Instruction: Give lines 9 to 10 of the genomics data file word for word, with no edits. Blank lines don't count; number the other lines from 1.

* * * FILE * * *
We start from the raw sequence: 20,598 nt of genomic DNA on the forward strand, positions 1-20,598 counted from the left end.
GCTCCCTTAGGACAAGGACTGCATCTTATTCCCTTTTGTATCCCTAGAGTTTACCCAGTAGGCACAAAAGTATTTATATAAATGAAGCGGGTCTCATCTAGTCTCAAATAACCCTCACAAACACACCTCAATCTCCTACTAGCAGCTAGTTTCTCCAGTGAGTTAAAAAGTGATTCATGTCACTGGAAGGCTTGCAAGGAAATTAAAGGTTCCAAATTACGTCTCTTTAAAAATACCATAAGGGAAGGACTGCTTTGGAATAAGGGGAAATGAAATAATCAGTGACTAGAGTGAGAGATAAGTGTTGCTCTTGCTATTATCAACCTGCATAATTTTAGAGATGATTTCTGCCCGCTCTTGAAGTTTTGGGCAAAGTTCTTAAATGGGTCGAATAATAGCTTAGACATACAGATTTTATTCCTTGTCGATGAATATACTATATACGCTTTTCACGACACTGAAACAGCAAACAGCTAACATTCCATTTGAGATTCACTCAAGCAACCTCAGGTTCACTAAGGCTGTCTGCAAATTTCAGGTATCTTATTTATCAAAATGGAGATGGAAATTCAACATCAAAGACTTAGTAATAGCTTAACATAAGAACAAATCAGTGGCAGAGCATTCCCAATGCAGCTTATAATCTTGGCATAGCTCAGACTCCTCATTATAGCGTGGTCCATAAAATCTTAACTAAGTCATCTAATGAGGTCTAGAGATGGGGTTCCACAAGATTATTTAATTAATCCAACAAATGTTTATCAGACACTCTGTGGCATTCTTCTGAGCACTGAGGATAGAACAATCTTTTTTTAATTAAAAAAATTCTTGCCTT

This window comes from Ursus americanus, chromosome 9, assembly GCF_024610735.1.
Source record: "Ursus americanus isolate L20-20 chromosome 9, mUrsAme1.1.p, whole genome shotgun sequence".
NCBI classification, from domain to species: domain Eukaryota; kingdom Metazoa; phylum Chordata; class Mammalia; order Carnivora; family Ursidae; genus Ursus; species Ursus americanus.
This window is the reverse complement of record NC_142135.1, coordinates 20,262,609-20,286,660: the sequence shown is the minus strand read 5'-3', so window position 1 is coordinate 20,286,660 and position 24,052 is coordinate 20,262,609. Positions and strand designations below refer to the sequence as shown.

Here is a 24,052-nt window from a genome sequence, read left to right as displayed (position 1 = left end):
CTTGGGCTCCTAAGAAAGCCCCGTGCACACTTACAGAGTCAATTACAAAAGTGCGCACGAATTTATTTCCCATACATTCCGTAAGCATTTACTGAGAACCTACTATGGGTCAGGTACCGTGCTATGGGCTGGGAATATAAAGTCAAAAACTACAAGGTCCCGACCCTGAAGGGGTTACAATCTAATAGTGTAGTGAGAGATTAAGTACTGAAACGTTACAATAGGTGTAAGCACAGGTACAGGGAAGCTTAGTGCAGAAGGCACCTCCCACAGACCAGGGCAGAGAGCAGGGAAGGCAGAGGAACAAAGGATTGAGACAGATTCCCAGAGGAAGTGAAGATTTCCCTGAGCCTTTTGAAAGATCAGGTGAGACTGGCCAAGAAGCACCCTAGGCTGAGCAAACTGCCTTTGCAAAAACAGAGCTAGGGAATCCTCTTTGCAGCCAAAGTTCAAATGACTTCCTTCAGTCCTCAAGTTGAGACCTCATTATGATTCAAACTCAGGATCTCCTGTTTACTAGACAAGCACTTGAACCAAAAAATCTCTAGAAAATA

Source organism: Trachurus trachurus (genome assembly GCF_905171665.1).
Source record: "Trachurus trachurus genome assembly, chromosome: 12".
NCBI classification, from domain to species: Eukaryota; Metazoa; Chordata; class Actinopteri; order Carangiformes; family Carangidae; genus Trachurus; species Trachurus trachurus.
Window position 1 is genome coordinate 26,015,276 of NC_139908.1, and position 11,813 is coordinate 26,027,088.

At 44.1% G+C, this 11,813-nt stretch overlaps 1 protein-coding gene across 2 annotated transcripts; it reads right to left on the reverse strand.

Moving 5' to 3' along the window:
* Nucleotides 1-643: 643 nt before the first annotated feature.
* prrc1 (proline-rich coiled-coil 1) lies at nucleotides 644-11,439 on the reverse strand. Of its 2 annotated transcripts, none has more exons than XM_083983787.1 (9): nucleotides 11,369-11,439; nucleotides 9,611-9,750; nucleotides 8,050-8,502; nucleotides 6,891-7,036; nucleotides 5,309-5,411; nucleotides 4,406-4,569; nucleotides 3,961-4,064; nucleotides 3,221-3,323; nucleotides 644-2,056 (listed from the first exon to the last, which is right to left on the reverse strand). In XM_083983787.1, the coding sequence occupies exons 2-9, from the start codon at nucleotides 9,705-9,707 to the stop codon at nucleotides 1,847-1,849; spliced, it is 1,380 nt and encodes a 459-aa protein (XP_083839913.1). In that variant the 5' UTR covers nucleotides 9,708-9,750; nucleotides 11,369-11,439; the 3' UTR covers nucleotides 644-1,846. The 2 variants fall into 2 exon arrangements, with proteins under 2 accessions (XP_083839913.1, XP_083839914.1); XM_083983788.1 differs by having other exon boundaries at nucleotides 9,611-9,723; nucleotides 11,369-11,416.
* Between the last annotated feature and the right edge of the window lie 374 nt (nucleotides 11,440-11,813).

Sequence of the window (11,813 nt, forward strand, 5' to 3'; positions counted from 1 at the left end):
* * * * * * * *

Source organism: Trachurus trachurus (genome assembly GCF_905171665.1).
Source record: "Trachurus trachurus genome assembly, chromosome: 12".